# Axiom 6 Vector Space

Dustinsfl
{∀ x ϵ ℝ+ : x>0}
Define the operation of scalar multiplication, denoted ∘, by α∘x = x^α, x ϵ ℝ+ and α ϵ ℝ.
Define the operation of addition, denoted ⊕, by x ⊕ y = x·y, x, y ϵ ℝ+.
Thus, for this system, the scalar product of -3 times 1/2 is given by:
-3∘1/2 = (1/2)^-3 = 8 and the sum of 2 and 5 is given by:
2 ⊕ 5 = 2·5 = 10.

6. (α ⊕ β)∘x = x^(α ⊕ β) = x^(α·β) = x^(β·α)
Am on the right path for this axiom?

Homework Helper
Gold Member
6. (α ⊕ β)∘x = x^(α ⊕ β) = x^(α·β) = x^(β·α)
Am on the right path for this axiom?

What axiom? Are you trying to prove or disprove:

(α ⊕ β)∘x = (α∘x) ⊕ (β∘x), which would be better written as

(x ⊕ y)∘a = (x∘a) ⊕ (y∘a)

If so, you need to continue until you get the right side to come out or show that it doesn't. I would also suggest you be careful to keep consistent notation. Your vectors are in R+ and your scalars are in R. You have already reversed the notation from what is given i.e., x, y in R+ and α, β in R. (Why not use a, b instead to save typing)?

Dustinsfl
Alpha and beta are simply scalars. The problem allows the scalars to be in all real where x only exists in real > 0. This is vector space axiom 6 which as stated says (α ⊕ β)∘x = α·x ⊕ β·x. The issue I was caught up on is how scalar multiplication is defined. It says scalar multiplication becomes the exponent. Am I able to ignore that and just distribute x?

Homework Helper
Gold Member
Alpha and beta are simply scalars. The problem allows the scalars to be in all real where x only exists in real > 0. This is vector space axiom 6 which as stated says (α ⊕ β)∘x = α·x ⊕ β·x. The issue I was caught up on is how scalar multiplication is defined. It says scalar multiplication becomes the exponent. Am I able to ignore that and just distribute x?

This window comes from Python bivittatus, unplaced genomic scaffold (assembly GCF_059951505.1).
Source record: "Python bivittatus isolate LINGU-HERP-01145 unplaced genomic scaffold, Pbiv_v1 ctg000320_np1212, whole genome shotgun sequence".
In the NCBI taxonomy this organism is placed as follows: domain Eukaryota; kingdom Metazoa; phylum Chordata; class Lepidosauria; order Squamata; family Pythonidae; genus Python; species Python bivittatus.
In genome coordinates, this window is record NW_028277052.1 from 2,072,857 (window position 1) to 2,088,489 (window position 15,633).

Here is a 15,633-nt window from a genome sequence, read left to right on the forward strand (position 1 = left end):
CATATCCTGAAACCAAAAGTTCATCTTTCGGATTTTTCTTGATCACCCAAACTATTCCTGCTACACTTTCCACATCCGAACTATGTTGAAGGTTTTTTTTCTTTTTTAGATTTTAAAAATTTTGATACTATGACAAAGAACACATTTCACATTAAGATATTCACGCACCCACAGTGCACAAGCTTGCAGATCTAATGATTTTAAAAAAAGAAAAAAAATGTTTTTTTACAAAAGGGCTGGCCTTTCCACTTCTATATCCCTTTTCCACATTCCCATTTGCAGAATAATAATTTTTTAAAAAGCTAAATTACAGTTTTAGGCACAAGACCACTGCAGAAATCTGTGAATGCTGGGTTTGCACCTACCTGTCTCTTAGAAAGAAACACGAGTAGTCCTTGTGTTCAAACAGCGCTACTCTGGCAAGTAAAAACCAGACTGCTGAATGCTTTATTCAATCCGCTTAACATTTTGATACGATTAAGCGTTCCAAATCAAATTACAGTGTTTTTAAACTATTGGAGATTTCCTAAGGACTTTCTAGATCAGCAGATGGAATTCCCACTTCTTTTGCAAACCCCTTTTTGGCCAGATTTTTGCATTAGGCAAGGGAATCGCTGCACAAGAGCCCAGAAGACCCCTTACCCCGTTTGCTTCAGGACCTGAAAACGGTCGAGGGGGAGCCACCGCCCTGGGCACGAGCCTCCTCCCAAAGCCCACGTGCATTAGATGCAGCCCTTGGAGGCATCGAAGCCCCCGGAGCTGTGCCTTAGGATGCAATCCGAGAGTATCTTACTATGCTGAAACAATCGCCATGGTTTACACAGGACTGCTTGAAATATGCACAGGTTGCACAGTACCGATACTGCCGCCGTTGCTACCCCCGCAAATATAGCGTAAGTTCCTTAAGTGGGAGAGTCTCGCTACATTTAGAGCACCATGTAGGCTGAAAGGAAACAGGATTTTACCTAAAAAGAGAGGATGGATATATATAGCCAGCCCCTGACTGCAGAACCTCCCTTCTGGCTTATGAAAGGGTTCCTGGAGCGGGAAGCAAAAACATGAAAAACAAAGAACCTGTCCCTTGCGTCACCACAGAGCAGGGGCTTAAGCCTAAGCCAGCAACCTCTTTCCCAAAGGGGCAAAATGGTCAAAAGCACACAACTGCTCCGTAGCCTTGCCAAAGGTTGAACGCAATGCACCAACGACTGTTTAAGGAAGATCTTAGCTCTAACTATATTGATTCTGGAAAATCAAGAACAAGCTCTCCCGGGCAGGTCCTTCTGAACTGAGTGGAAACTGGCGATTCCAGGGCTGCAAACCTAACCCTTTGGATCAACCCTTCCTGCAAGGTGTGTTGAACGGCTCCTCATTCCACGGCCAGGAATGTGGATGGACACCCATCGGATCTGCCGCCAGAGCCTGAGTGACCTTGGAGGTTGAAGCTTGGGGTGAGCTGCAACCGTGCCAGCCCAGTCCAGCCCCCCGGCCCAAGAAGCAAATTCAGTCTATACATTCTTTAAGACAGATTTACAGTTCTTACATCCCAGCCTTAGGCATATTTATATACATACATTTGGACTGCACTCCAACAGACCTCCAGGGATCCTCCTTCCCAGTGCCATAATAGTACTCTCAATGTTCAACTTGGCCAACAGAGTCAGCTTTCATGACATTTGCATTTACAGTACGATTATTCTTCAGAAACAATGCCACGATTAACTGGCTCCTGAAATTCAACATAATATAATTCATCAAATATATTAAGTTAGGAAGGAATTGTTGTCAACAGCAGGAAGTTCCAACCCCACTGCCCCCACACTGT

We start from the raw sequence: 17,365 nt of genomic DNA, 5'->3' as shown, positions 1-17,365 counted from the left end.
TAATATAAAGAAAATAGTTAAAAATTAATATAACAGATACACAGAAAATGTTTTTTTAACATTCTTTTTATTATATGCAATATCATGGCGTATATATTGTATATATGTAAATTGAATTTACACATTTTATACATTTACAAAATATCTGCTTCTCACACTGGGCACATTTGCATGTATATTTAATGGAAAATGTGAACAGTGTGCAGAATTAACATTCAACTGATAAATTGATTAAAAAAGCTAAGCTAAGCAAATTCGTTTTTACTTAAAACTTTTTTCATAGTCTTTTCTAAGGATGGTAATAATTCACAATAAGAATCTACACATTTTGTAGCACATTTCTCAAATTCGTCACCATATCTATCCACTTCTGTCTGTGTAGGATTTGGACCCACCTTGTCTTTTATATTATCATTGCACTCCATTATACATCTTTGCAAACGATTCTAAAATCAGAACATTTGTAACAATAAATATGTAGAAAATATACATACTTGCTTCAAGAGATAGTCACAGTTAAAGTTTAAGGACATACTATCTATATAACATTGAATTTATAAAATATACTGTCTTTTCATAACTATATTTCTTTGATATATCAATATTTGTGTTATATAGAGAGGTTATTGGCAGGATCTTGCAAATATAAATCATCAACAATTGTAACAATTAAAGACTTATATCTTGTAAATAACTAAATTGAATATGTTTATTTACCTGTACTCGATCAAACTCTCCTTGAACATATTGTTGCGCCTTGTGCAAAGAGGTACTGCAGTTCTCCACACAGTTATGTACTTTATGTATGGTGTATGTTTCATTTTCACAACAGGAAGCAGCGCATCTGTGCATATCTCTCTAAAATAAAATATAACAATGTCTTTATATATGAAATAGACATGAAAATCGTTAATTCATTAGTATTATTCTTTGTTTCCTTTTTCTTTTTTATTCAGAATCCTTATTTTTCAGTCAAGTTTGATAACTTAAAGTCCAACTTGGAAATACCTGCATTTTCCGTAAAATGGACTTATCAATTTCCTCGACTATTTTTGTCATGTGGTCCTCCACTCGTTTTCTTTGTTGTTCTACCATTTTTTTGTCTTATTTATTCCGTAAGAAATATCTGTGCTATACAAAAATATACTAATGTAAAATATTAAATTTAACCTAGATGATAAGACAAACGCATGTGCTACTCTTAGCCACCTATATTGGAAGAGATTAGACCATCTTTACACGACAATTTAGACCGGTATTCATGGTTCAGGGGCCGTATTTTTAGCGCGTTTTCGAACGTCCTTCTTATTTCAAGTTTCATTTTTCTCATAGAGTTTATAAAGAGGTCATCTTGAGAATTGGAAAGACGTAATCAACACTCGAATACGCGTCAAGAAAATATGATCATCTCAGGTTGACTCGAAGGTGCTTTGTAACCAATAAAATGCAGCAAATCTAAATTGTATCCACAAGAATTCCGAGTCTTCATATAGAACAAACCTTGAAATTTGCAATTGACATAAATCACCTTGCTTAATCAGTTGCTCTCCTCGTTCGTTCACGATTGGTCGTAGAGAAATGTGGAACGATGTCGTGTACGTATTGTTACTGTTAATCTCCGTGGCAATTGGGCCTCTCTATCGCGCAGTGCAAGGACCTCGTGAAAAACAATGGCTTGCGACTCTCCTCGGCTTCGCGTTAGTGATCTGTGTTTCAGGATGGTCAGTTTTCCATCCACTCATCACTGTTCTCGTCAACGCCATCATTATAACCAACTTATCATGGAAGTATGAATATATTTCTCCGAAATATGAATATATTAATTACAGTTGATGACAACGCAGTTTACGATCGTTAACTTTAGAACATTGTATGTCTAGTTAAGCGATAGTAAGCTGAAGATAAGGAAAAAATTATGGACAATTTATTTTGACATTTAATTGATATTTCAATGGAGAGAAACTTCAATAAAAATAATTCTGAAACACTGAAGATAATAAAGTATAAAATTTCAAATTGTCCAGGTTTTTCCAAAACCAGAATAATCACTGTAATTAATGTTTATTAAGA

Apparently you didn't understand what I said in my post. You are getting your notation all mixed up. If alpha and beta are scalars in R, then α ⊕ β doesn't make sense because the ⊕ operation is defined on the vectors which are the scalars in R+.

Dustinsfl
So alpha and beta can be taking as normal addition then?

Homework Helper
Gold Member
So alpha and beta can be taking as normal addition then?

Not sure what that sentence means. Proving something like (x ⊕ y)∘a = (x∘a) ⊕ (y∘a) will not involve the ordinary + operation.

Staff Emeritus
Homework Helper
The axiom you're trying to show holds is:

For $a, b \in R$ and $\vec{x} \in R^+$,

$$(a+b)\circ \vec{x} = a\circ \vec{x} \oplus b \circ \vec{x}$$

where:

+ is the normal addition of real numbers
$\oplus$ is the vector addition defined above
$\circ$ is the scalar multiplication of a vector defined above

It's kind of confusing because the + symbol is typically used to denote both field addition and vector addition, but they are different operations. One of the goals of this problem, I'm guessing, is to get you to realize this distinction.